1.) Camp Taji, Iraq (1):
Camp Taji is a military installation located north of the city of Baghdad. It was originally a Republican Guard base and was a centre for the manufacture of chemical weapons. It is currently being used to house members of the new Iraqi Army with the purpose of training members of Iraq's new Air Force. Under the terms of the contract, "SOSi will provide all services, equipment supplies, facilities, transportation, tools, materials and supervision necessary to meet the needs of several thousand deployed U.S. coalition forces and contractors. This included lodging, office space, command and control centre operation, emergency fire and medical services, meal services, bulk water, bulk fuel, prime power, internet and IT communications, general facilities maintenance operations and site security.".
2.) Camp Taji, Iraq (2):
Notice that one bid was solicited for this $100 million contract and only one bid was received. The contract is expected to be completed on June 30, 2018.
This compound is also being used to train soldiers from the Iraqi Army as shown on this document from the Combined Joint Task Force, Operation Inherent Resolve:
Now, as promised, let's look at SOSi's Board of Advisors. Here is a photo of the Board which is "comprised of leaders drawn from the government contracting and defense and security sectors":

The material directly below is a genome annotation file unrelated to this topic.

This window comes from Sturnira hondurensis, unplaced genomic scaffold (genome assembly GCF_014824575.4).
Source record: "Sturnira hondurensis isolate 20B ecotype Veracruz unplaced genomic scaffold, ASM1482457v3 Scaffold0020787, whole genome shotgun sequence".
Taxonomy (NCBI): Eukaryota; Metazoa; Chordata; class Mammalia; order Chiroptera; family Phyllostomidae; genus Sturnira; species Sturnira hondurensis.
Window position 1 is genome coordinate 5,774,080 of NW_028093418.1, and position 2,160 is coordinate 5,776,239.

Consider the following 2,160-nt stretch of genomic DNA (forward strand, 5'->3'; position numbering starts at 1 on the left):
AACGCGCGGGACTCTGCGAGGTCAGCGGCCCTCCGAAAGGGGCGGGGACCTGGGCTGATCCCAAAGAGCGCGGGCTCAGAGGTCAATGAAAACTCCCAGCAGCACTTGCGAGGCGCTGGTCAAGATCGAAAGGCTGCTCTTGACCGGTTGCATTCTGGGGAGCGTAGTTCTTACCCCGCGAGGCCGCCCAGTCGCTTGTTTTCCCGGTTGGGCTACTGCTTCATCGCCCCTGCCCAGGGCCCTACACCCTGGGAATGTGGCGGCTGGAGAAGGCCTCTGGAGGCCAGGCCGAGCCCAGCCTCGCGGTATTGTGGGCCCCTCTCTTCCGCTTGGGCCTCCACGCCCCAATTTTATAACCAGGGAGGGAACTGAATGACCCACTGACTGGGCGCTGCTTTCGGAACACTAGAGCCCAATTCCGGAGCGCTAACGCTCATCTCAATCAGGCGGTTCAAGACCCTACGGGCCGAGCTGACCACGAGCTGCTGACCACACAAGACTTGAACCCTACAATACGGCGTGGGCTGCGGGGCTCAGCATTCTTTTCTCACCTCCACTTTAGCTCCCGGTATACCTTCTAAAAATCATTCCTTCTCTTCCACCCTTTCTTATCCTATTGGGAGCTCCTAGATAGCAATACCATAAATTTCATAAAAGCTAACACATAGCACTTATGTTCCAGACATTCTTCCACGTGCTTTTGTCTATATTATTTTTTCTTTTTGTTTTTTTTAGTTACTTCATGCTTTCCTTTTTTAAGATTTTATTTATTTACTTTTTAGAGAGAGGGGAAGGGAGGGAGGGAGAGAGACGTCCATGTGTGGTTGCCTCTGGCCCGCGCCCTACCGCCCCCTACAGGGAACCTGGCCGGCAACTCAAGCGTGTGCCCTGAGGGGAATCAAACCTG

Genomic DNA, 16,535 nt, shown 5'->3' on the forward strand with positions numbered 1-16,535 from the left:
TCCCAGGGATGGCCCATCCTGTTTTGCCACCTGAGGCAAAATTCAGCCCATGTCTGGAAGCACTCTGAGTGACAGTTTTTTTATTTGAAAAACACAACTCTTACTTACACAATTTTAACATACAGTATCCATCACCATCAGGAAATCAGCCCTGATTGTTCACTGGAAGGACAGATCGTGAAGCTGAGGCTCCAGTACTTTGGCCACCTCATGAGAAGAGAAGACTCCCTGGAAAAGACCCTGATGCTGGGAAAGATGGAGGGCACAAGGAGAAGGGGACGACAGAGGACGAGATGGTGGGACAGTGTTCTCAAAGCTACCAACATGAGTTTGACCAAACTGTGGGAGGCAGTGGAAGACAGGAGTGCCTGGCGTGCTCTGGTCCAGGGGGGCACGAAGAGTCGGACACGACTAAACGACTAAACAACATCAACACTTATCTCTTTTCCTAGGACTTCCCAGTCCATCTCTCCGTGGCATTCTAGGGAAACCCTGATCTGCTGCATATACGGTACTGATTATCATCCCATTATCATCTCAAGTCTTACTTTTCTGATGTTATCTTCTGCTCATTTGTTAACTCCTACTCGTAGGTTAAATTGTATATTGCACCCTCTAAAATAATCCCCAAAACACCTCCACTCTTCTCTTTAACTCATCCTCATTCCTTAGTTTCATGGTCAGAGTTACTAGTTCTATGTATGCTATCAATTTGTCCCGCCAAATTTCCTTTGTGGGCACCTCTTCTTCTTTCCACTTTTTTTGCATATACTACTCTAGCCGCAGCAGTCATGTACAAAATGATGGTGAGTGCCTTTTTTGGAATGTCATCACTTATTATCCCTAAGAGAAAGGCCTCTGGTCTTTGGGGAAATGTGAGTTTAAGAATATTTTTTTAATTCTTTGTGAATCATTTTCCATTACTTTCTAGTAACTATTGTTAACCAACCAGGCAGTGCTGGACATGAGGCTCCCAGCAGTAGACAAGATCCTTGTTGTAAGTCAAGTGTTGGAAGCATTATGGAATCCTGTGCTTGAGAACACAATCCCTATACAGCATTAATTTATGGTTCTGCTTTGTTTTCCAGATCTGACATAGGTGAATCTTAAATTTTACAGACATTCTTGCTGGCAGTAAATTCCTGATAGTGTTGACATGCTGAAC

Do you recognize anyone? Take a closer look at the gentleman on the far left in the back row. That's one Dr. Paul Wolfowitz, former President of the World Bank, U.S. Ambassador to Indonesia and, most importantly, U.S. Deputy Secretary of Defense under Donald Rumsfeld between 2001 and 2005. He was the chief architect of the Bush II Adminstration's policies on Iraq prior to and during the Iraq war and is also considered to be a key figure behind the "Project for a New American Century" (PNAC), a non-profit, ultraconservative organization that was established in 1997, dedicating itself to the proposition that "American leadership is good for America and the world" and that U.S. policy toward Saddam Hussein should entail the removal of his leadership from Iraq. PNAC sent this letter to President Bill Clinton on February 19, 1998 advocating the following: